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PITAC: U.S. Government Should Foster Development of Open Source/Free SoftwareSep 14, 2000, 20:44 (24 Talkback[s])
(Other stories by Tony Stanco)
By Tony Stanco
Earlier this week the President's Information Technology Advisory Committee (PITAC) issued its "Recommendations of the Panel on Open Source Software For High End Computing."
This is a very important event for Free/Open Source software, because it signals that the U.S. Federal government is finally ready to invest heavily in free software. This, along with the interest shown by the governments of China, Japan, Brazil and France to move away from proprietary software for national security reasons, goes a long way to legitimize free/open software development worldwide (as if that was an issue any more). Still, the thought that the U.S. Federal government is considering pumping potentially billions of dollars into free software has to count for something.
The cover letter to the report says that PITAC "believes the open source development model represents a viable strategy for producing high quality software." A promising start.
The committee was charged with:
The report makes three recommendations:
1. The Federal government should aggressively (!) encourage the development of Open Source software for high end computing;
2. A "level playing field" must be created within the government procurement process to facilitate Open Source development; and
3. An analysis of Open Source licensing agreements is needed, with an ultimate goal of agreeing upon a single common licensing agreement for Open Source software development.
So, there are some promising things that may come out of the report.
But there are also some troubling things that are apparent if you read carefully between the lines.
1. How does a report to the President on Free/Open software development not even mention Richard Stallman? The man who almost single-handedly brought the world to this point. Without RMS standing up to the ridicule and laughter from all quarters for 16 years as he preached an alternative to proprietary software development, would the world even know now there was an alternative to proprietary? That the Presidential committee doesn't include RMS as a member puts the whole report under a dark cloud, in my opinion. Also, when you look at who is actually on the committee, you quickly see all the usual suspects, so that uneasy feeling doesn't go away, but is actually reinforced. When I spoke to RMS about his noninvolvement, he said he wasn't even aware that the report was in the works.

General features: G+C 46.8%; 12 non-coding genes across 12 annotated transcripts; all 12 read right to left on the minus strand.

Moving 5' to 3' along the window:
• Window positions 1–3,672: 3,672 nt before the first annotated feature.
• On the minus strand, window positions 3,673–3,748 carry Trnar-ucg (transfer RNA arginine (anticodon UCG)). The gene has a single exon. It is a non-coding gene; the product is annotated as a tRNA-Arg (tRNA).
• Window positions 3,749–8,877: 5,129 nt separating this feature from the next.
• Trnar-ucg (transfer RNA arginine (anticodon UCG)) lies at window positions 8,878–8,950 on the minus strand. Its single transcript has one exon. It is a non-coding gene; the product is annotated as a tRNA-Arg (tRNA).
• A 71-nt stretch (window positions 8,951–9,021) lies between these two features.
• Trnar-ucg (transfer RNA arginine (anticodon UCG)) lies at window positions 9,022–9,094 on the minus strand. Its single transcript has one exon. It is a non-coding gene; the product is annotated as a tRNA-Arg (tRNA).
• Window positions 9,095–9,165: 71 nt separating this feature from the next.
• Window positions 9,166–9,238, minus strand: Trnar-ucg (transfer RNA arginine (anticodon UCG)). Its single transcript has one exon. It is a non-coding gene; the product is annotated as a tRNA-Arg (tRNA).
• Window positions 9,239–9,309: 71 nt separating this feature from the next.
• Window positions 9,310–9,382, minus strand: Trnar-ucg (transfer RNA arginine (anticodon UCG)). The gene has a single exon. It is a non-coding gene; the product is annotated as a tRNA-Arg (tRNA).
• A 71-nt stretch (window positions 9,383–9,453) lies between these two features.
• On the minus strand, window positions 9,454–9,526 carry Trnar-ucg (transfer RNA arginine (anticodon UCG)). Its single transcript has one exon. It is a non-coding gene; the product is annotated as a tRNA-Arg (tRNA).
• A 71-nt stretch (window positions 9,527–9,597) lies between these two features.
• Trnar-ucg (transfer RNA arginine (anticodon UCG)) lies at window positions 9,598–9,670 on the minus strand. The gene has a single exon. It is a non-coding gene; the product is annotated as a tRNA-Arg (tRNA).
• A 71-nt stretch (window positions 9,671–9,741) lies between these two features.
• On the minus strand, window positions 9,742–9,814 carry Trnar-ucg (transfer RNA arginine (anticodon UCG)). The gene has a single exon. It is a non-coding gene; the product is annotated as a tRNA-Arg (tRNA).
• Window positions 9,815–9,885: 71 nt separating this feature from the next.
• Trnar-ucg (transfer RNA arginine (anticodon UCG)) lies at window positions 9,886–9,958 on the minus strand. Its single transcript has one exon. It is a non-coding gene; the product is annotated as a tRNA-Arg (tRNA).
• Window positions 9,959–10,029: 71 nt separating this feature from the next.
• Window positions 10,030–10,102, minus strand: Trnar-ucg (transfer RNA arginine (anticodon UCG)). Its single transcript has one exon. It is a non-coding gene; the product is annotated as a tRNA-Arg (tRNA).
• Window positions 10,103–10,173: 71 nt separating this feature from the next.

2. This raises another question: who knew in the community that this committee was working on the report? When working on a report about the Internet-inspired democracy/meritocracy of free software development, does it take that much imagination to use the same Internet-inspired democracy/meritocracy to prepare the report? Where's the community involvement in this report? After the initial euphoria of what this report may have promised, one quickly fears that this group simply misses the whole point of free software, even if they now realize that something important is going on. Obviously, old biases are hard to replace. This report comes from people who have the same, old, corporate, command and control hierarchical mindset.
3. Did anyone notice recommendation No. 3. the ultimate goal of which is "agreeing upon a single common licensing agreement"?
While there are some interesting things in this report, there are also some dark clouds on the horizon. It is hard to say at this point whether this is going to be ultimately good or bad for free software. But it does show more community involvement is warranted to address where powerful people are trying to take us.
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